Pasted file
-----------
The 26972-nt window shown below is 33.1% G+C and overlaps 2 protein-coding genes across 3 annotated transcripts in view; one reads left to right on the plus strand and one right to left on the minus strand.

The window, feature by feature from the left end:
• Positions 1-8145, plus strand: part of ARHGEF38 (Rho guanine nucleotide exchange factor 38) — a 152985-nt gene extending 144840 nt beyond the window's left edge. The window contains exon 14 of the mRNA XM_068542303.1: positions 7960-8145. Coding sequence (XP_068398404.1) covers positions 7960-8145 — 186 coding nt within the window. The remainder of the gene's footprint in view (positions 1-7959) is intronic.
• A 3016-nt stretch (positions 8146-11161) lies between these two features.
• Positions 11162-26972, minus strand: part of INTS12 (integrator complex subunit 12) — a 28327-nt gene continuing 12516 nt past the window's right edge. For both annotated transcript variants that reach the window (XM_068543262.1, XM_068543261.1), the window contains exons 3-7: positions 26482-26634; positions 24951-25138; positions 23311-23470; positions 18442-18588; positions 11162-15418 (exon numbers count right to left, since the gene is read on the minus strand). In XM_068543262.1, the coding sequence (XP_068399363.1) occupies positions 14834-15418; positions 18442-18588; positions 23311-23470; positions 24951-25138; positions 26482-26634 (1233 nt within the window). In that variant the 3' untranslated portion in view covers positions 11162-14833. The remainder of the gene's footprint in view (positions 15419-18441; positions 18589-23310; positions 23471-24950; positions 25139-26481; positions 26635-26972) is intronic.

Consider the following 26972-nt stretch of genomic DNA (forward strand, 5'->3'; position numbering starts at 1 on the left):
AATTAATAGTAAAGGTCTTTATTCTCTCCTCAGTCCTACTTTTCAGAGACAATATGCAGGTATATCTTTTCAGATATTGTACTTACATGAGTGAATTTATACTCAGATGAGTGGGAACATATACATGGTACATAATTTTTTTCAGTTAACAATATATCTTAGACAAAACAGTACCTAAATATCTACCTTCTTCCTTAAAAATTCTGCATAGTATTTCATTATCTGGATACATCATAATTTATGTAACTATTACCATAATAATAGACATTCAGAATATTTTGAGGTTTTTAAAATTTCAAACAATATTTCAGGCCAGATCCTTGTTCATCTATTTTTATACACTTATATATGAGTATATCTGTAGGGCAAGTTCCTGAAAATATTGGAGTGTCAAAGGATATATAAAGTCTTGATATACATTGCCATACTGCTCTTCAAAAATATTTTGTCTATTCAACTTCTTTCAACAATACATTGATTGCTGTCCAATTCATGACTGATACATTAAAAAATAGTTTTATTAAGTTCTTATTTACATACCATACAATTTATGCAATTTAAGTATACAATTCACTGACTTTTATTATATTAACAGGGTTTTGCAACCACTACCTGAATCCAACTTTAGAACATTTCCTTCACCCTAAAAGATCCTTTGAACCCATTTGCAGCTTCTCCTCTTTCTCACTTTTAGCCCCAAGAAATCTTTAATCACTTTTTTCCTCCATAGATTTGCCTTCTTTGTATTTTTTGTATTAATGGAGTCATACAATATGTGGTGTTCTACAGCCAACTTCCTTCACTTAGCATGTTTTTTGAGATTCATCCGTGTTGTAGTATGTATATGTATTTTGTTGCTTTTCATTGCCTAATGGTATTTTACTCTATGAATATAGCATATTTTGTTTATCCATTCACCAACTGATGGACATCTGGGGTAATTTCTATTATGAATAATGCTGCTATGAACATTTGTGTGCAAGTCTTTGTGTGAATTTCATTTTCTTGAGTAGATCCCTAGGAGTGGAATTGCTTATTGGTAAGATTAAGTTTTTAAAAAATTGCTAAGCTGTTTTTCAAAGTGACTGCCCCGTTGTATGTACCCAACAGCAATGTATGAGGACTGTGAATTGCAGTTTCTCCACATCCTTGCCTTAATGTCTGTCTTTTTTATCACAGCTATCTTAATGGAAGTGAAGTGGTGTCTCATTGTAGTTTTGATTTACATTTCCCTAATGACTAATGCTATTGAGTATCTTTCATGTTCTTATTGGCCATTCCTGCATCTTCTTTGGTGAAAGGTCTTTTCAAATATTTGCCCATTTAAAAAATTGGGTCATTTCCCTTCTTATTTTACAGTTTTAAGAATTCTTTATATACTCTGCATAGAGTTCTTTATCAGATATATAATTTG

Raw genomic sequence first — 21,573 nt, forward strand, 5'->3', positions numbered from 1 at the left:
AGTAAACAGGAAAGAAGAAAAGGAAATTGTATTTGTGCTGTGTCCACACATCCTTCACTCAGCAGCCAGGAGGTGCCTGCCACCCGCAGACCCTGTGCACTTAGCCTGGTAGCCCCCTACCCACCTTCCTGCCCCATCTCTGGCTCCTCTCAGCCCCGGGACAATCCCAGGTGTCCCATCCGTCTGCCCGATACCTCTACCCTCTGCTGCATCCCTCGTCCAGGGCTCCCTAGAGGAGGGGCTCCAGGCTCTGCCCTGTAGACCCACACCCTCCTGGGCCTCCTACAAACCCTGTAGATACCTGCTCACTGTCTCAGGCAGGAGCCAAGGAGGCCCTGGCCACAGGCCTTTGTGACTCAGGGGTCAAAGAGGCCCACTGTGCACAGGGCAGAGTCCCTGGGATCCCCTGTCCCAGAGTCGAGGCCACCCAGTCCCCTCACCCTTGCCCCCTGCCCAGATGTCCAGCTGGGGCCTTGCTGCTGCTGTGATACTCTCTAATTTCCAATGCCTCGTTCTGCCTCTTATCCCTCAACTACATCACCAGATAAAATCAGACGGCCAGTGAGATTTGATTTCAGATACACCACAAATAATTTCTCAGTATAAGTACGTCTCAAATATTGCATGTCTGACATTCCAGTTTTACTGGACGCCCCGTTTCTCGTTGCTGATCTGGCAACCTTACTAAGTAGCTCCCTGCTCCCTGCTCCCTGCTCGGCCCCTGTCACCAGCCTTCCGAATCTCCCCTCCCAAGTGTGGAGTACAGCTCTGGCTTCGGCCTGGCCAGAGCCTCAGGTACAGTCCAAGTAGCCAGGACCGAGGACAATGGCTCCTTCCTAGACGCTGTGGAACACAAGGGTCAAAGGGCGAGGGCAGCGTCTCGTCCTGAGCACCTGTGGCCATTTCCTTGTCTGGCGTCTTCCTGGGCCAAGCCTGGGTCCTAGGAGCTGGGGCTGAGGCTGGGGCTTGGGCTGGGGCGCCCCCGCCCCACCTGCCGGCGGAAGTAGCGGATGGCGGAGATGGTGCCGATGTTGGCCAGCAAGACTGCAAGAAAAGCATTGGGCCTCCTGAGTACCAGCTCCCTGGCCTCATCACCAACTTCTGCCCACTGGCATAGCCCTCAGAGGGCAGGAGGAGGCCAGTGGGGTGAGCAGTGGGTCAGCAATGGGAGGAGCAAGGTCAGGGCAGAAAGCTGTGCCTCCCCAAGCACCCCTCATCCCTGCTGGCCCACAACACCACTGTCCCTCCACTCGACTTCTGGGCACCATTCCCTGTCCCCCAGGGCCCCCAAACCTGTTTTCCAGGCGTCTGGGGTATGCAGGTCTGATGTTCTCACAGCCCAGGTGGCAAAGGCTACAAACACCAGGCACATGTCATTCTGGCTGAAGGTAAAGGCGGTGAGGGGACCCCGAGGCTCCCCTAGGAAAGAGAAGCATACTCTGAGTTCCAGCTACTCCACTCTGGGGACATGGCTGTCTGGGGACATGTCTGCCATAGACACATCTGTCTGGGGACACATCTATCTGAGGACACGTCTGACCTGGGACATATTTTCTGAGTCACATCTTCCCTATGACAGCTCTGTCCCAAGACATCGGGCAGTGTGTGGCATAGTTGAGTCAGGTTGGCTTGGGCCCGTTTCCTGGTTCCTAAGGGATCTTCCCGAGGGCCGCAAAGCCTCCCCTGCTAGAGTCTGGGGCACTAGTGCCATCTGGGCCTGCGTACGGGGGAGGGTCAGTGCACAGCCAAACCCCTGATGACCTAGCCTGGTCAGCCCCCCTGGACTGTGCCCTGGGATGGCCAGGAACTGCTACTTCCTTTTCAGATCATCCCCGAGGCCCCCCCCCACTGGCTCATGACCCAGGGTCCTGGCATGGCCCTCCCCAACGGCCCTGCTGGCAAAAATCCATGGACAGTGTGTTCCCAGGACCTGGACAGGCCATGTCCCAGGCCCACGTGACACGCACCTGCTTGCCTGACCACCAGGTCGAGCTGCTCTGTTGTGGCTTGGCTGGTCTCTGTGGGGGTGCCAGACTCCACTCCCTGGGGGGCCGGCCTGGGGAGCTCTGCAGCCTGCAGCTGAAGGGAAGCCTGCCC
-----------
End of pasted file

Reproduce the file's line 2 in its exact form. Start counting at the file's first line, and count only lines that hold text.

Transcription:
The window, feature by feature from the left end: